I will meet the Crawleys on DVD. Those watching on television will end their acquaintance with them in 2016. The sixth, and final, season on PBS begins January 3rd. The series is set between April 1912 and December 1925.

The Crawley family was given the Earldom of Grantham around 1772 for deeds unspecified. A subsidiary title is Viscount Downton. The earl’s heir may use this as a courtesy title. The title and estate are entailed, meaning inheritance can be passed only through the legitimate male line.

Grantham Family Tree

Earls of Grantham family tree Downton Abbey
Tap to enlarge. Note: Rosamund’s children were cut prior to show’s airing.

The house and lands of Downton Abbey came into possession of the Crawley family through the unnamed daughter-in-law of the 3rd Earl, great-grandmother of the ‘present’ earl, Robert Crawley. Presumably, she inherited her family home or received it through the will of a previous husband.

Jessica Fellowes, author of companion books to the series, refers to grave of sybil daughter of 5th earl dailymail.co.uk 1 Mar 2013Robert Crawley as the 7th Earl of Grantham. Other sources call him the 6th. Observant viewers noted a publicity shot of the gravestone of Sybil, Robert’s daughter. Carved on it is “daughter of the 5th Earl of Grantham”. The series does not fully explain the line of inheritance.

Robert had no son and no brother so after he inherited the title, his heir presumptive became his first cousin James, the son of his father’s unnamed brother. James had a son Patrick, who would inherit in turn. However, both men died on the Titanic in 1912. The male next closest in the family line was Matthew Crawley, Robert’s 3rd cousin once removed. The presumably deceased Reginald was Matthew’s father.

Amazon link for World of Downton Abbey
Click for book on Amazon

While daughters could not inherit, strategic marriage could keep it in the immediate family. Robert and his mother Violet had sought marriage between Robert’s daughter Mary and Patrick, son of then heir presumptive 1st cousin James Crawley. After their deaths, Mary wed the new heir Matthew and they had a son, George. Matthew soon after died, making George heir presumptive.

Through the marriage of his daughter to the heir, Robert’s grandson will be earl after him. Mary, daughter of one earl and mother of the next, will never be countess. She would have held that title only through her husband had he lived to become the next earl.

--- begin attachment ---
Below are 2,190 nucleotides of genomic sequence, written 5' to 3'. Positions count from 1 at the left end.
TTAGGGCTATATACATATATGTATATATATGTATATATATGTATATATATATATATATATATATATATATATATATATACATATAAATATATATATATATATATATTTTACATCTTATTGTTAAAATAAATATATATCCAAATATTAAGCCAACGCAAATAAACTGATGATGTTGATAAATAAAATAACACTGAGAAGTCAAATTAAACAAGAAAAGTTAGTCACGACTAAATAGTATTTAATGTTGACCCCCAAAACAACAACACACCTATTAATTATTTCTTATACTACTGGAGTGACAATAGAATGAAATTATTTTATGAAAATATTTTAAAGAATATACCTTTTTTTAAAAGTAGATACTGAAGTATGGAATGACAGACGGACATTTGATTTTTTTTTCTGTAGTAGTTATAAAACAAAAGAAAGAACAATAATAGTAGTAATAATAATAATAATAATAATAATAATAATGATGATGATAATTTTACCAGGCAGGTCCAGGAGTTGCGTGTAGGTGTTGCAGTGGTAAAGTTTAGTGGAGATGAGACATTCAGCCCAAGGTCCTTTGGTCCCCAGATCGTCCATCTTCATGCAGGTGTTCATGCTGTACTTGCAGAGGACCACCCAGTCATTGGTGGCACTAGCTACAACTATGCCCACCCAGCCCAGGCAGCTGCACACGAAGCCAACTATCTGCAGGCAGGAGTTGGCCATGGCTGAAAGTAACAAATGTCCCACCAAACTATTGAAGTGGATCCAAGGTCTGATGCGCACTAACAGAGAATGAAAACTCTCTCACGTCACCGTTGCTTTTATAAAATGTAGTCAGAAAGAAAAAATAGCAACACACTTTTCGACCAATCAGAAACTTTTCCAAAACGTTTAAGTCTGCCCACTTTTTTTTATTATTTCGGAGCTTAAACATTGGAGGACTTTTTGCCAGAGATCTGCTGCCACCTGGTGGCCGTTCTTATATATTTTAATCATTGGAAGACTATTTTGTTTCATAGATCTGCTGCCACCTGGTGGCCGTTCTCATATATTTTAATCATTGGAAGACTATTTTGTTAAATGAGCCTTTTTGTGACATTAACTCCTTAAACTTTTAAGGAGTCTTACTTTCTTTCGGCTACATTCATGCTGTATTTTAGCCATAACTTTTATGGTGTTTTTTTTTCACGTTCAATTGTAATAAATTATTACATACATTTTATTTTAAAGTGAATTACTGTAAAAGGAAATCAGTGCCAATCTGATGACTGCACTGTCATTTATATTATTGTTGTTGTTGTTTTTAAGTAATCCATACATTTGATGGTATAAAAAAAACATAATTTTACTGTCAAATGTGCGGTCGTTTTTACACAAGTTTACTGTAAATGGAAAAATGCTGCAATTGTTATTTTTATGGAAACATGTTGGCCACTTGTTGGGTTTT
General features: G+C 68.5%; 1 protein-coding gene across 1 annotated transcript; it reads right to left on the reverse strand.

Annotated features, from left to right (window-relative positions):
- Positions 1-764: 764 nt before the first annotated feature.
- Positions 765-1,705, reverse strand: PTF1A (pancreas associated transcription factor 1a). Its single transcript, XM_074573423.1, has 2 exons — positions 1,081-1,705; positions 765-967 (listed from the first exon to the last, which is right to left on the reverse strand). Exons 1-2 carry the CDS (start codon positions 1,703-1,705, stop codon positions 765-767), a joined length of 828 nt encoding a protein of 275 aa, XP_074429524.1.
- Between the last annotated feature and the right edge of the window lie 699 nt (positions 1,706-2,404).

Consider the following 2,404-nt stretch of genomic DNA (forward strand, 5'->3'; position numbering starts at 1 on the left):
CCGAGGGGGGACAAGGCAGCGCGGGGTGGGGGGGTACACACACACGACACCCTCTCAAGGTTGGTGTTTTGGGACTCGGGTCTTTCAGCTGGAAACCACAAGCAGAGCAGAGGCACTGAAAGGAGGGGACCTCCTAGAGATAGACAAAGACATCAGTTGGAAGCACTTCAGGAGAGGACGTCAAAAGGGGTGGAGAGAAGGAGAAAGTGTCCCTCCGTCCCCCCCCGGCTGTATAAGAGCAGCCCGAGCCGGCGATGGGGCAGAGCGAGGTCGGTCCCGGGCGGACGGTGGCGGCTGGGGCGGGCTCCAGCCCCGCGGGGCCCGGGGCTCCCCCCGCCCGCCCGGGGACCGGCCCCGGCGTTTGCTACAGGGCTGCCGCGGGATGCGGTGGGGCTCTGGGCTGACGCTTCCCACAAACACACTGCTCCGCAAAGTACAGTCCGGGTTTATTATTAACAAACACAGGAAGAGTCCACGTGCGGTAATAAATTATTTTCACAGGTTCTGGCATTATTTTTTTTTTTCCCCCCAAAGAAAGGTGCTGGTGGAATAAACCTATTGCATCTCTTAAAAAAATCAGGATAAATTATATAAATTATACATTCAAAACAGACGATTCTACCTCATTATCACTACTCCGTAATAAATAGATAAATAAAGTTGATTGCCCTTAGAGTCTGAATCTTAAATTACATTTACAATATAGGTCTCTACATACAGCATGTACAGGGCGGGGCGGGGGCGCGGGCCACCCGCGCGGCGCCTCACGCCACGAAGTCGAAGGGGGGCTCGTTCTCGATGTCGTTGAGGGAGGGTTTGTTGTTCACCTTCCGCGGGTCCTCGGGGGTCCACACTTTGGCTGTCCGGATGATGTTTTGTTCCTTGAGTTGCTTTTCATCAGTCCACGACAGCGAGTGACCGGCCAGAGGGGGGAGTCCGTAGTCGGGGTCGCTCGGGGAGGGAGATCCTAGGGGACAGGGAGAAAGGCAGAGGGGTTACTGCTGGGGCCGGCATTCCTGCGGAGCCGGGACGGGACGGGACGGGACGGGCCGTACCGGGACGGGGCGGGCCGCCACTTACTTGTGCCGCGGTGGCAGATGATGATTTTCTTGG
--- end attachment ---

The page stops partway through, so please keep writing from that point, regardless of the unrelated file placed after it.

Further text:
Newfoundland Mi’kmaq Books

Newfoundland Mi'kmaq Books - Mary R. McKie, Library and Archives CanadaThe telling of a place often is told through the people who make up the place. Conversely, the telling of a family can be told through the place they lived. Here are books about places or families in Newfoundland that may be of interest to those researching their origins.

Many prolific writers and storytellers have told Newfoundland’s past and present. There are also historical sources and contemporary analyses of Newfoundland Mi’kmaq. I have not included those here.

These books are about specific family or community history. They Painting Mi'kmaq Encampmenthave real names and details of family history as well as the history of areas in which Mi’kmaq people lived. The exceptions are those by Kevin Major, Horwood and Butts, Erin Sharpe, Percy Janes, and Barbara Rieti. You may not think of Kevin Major’s book when you think “history”, but it’s well worth reading. Horwood and Butts’ book tells about the pirate Peter Easton in Newfoundland. Erin Sharpe’s article, through the eyes of one young woman, gives the reasons why people track their Mi’kmaq ancestry. Percy Janes’ novel beautifully presents place; Corner Brook in the first half of the 20th century. Barbara Rieti studies witchcraft beliefs in all of Newfoundland, but includes Mi’kmaq people and areas.

Any Suggestions?

Oil portrait Mi'kmaq woman 1840s artist unknownPlease let me know if you know of a book that should be here. (Thanks, Maura Hanrahan – a programming glitch ate your July 2020 comment, but I have added the books you suggested.)